Having appeased the cosmos with our little musical offering we had now to round up our New Years resolutions and slip back quickly into navigation mode. Speculating that we may be able to use our return sail to South America for something positive in the whale study vein, we had offered to take a group of volunteers organised by Falklands Conservation on a reconnaisance tour of the West Falklands Group. It had been noticed in recent years that a sizeable population of sei whales had been gathering in the area of Berkeley Sound, close north of Stanley and FC had made some inroads into a new study of this group led by researcher Caroline Weir. It seemed pretty likely that we would be too early in the season to sight any whales this year, but as Keri and I chugged our way out of Stanley Harbour to head west, just as we passed the Cape Pembroke light an enormous, sleek, black sei whale surfaced right beside Saoirse, lingered for nearly half a minute before retiring its huge bulk back below the surface. Game On!
It’s always a bit of a nerve wracking occupation getting round the north coast of the East Falkland and back into the shelter of West Falkland, so we sped over this 110 mile stretch as fast as possible, gaining the anchorage of Ships Harbour just before another full gale blew through. The plan was to meet the first group of FC volunteers at Hill Cove the following day, but a tense adventure with the anchor chain which had twisted badly in our haste to leave Stanley and refused to be winched back aboard, had us stuck there for a day longer. Still , we managed to embark the first group without problem. One of the main planks of these studies has been an effort to identify individual whales by dint of the time-honored technique of photographing the specific markings on their dorsal fins. This technique has so far been missing from our own efforts in Patagonia so we were dead keen to get a handle on how it is done from more experienced people. We were introduced to the concept of “effort”. Being “On effort” means having rotating groups of experienced observers on deck full time, scanning for the presence of whales and recording as much data as we could from each sighting. It takes a stubborn determinedness and is definitely an English pursuit; it works as long as an endless supply of tea is maintained. Also, we hoped to gain valuable experience deploying our new hydrophone, an extremely sensitive instrument which can record frequencies as low as 5 Hz. This is the basso profundo of sea sounds which we first captured last year in Patagonia. This technique we also hope to apply in Patagonia this year, since accoustics promises to be a powerful tool where vision fails us.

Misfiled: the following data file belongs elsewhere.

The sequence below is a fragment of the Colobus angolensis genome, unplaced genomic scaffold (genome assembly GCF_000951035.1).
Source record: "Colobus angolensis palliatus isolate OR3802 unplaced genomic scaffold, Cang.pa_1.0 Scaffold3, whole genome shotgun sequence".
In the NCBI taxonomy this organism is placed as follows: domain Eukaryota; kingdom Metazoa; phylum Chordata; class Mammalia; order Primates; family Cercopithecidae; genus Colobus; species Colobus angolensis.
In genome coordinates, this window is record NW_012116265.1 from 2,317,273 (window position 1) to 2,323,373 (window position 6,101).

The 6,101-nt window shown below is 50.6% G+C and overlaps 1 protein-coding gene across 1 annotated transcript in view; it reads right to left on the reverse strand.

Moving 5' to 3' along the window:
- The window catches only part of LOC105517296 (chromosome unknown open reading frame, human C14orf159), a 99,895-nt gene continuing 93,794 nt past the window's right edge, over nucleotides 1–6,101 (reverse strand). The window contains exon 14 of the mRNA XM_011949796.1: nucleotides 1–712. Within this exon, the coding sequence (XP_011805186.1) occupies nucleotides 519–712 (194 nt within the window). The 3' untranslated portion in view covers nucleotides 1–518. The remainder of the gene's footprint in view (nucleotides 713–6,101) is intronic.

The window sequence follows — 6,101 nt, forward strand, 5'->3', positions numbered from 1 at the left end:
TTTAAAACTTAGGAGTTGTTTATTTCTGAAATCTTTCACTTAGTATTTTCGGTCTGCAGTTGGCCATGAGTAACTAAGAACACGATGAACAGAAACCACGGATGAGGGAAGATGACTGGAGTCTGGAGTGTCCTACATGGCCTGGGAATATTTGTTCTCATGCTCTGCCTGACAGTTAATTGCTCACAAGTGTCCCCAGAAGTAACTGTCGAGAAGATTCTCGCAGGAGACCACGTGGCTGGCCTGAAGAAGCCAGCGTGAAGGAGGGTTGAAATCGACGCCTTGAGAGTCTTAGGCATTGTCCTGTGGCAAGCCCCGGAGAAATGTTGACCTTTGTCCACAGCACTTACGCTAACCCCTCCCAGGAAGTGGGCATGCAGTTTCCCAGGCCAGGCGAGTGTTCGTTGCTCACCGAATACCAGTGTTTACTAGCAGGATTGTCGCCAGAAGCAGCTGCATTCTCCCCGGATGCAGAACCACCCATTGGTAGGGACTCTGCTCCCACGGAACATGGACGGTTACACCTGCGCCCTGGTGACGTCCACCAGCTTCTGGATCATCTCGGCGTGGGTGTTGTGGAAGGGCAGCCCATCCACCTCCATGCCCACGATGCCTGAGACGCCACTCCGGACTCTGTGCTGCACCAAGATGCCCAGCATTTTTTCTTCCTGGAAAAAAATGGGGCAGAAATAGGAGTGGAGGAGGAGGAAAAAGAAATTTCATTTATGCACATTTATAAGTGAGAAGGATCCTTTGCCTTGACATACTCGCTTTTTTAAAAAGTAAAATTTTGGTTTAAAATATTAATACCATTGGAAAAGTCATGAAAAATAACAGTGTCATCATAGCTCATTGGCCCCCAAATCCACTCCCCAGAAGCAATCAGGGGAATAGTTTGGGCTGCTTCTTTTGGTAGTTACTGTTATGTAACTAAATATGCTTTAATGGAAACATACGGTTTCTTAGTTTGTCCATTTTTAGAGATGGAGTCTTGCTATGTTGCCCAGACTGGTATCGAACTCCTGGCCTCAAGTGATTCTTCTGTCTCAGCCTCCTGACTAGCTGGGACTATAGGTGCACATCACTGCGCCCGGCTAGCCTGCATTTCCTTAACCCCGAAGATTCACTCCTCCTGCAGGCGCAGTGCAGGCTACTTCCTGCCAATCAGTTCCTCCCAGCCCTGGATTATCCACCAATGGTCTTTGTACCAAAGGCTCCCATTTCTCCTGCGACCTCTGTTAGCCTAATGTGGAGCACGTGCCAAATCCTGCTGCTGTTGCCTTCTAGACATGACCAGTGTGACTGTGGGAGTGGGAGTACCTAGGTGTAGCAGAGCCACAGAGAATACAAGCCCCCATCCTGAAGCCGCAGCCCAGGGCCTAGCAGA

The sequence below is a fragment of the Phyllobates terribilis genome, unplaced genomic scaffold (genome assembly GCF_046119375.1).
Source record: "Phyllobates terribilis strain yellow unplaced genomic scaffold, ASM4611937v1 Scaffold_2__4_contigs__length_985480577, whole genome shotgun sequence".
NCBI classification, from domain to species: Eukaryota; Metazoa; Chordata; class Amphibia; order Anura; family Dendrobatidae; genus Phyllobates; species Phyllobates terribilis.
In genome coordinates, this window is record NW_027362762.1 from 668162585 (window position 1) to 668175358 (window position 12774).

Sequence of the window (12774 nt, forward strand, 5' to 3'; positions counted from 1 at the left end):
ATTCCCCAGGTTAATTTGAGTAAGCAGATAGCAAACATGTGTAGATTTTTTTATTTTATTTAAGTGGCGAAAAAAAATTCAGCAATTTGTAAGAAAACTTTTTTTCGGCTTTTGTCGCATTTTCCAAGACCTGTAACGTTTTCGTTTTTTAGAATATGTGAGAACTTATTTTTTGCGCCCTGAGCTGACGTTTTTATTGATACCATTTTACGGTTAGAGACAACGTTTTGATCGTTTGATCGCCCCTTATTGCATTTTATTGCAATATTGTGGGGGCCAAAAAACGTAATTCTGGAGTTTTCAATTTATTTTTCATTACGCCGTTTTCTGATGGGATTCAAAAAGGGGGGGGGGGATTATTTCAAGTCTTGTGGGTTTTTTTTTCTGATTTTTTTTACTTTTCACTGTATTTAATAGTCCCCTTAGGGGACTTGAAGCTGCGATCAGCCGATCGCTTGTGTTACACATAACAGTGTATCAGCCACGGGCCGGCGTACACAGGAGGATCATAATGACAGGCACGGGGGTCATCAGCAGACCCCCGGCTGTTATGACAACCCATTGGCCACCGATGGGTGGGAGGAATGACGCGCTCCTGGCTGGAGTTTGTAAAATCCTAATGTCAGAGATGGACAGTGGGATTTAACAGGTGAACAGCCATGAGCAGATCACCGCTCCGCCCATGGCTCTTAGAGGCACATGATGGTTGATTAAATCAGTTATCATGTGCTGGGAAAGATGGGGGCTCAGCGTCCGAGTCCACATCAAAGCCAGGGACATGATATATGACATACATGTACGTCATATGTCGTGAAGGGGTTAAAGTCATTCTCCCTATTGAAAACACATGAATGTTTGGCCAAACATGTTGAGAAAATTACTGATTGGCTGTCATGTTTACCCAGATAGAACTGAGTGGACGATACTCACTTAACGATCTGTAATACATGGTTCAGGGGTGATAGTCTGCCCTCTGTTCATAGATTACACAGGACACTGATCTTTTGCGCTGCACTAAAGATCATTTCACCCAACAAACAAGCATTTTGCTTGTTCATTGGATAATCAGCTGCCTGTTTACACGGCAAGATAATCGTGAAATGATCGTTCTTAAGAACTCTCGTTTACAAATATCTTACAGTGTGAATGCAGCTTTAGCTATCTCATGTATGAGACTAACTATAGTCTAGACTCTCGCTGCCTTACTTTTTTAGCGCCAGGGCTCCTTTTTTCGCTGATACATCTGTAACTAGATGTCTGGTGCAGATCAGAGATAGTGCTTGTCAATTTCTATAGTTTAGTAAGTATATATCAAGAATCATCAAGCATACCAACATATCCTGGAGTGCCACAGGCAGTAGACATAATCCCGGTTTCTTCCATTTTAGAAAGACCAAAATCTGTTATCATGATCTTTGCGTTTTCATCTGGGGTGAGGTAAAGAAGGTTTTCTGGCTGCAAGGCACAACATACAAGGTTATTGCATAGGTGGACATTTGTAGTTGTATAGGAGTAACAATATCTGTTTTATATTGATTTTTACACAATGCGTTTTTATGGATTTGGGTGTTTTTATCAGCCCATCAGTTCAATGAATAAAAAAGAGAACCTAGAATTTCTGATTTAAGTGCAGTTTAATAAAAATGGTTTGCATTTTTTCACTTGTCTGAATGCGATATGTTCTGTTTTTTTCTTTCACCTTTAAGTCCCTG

After a slow first day, our good omen at Cape Pembroke proved correct and we were rewarded over the next days with dozens of sei whale sightings and close passes. The reason sei whales are so thinly studied is that it has hitherto been virtually impossible to get close to them. To my knowledge, very few have ever been successfully satellite tagged in the wild, but after some days of close observation it was exciting to speculate how this might be accomplished. To understand their large scale movements in the sea is key to understanding and protecting this most enigmatic of species. Who knows what other secrets of the deep may also be entrained with these studies?
Over the next 10 days, with two teams of volunteers ably organised by Andy Stanworth of FC, we cruised slowly down the outer western edges of the Falklands as weather permitted, logging sightings, manoeuvring Saoirse into positions where recognisable fin photos might be taken and drinking copious quantities of tea whilst being supremely grateful that we could definitively record the presence of these graceful creatures in the season allotted to us.
Rounding out the whole trip, we stopped off at Beaver Island where Jerome Poncet has spent his life with his two expedition boats Damien II and Golden Fleece. He lent us the benefit of his massive experience in Southern Ocean sailing and we happily waited out a succession of westerly gales there while spending time in his wind and solar powered workshop, thrashing Saoirse’s engine room back into order after installing the new generator.
Next: Back to South America and into the summer program.